Former state District Judge Peter Sakai was sworn into his new role as Bexar County judge on Sunday, marking the county’s first change in leadership in more than two decades.

Roughly 300 family members, friends and colleagues packed both the first and second-floor galleries of the Double Height Courtroom at the Bexar County Courthouse for a ceremony that ended with a performance from traditional Chinese lion dancers to bring luck to the new judge and usher in the new year.

“I’m going to give it my all,” said the 68-year-old Sakai, who will oversee a county of more than 2 million residents and a government with a $2.9 billion budget.

U.S. District Judge Orlando Luis Garcia administered the oath of office using Sakai’s father’s 1952 Bible, which was held by Sakai’s sister, Kathy Sakai.

Sakai replaces Nelson Wolff, a fellow Democrat who used the role to shepherd dozens of development projects and, more recently, make major investments in the county’s heath care infrastructure. Wolff was appointed to the position in 2001 and faced little political opposition during his tenure.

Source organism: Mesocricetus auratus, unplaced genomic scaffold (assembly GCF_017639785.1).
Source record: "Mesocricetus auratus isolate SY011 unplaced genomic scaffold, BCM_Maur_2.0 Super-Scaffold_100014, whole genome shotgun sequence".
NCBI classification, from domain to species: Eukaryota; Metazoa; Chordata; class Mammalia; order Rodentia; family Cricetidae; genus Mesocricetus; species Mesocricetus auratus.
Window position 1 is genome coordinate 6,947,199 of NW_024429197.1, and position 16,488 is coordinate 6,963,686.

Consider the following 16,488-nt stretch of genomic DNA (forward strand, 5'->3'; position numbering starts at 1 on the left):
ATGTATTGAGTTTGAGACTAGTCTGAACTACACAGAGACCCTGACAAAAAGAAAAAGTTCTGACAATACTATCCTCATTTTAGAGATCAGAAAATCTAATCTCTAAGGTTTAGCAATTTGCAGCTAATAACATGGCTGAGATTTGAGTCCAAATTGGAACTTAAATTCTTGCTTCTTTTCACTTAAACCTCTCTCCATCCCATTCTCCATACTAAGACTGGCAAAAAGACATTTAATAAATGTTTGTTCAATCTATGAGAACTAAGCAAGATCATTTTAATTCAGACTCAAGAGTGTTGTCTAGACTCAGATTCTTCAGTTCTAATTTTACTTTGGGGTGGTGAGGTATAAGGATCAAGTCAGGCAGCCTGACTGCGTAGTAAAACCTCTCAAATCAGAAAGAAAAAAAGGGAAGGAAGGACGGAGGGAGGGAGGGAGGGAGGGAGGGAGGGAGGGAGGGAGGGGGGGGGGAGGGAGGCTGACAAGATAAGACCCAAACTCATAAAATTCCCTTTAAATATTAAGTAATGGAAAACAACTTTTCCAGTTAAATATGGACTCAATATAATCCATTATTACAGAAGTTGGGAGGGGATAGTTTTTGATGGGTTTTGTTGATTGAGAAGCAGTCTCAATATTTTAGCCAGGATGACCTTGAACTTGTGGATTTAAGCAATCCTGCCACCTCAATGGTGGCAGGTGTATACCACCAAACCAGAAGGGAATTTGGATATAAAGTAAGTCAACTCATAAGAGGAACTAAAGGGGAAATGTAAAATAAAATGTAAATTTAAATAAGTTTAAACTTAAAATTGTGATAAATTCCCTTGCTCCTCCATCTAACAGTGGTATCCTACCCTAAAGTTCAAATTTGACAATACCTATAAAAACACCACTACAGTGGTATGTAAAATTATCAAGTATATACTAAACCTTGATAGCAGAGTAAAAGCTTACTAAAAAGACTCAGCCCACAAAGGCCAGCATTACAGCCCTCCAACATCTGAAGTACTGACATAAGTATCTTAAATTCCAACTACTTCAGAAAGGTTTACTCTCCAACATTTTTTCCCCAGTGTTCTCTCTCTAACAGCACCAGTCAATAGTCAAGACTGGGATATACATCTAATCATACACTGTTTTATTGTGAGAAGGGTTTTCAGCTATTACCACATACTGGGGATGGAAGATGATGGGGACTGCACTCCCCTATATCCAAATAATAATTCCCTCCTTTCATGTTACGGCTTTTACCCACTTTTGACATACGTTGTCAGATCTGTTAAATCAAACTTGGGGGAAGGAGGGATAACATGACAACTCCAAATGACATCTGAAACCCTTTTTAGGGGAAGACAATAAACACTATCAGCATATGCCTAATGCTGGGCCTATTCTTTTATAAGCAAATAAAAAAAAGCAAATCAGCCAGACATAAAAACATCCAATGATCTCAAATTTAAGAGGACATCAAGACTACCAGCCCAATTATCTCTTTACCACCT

Sakai spent most of his career working on the county’s judicial side — a role that he says gave him insight into the socioeconomic challenges facing Bexar County children and families.

“This all started right down the hall, when [Sakai] started handling the abuse and neglect cases in a room that was smaller than this podium,” said former state District Judge John Specia, Sakai’s predecessor in the 225th District Court and a mentor who also spoke at the ceremony.

Sakai, whose grandparents immigrated to the U.S. from Japan and settled in the Rio Grande Valley, took a job in the Bexar County District Attorney’s office after earning his law degree from the University of Texas, and eventually became the county’s juvenile section chief. He later served as an associate judge overseeing cases involving children and families, and in 2006, he was elected to the 225th District Court, where he was reelected three times without opposition.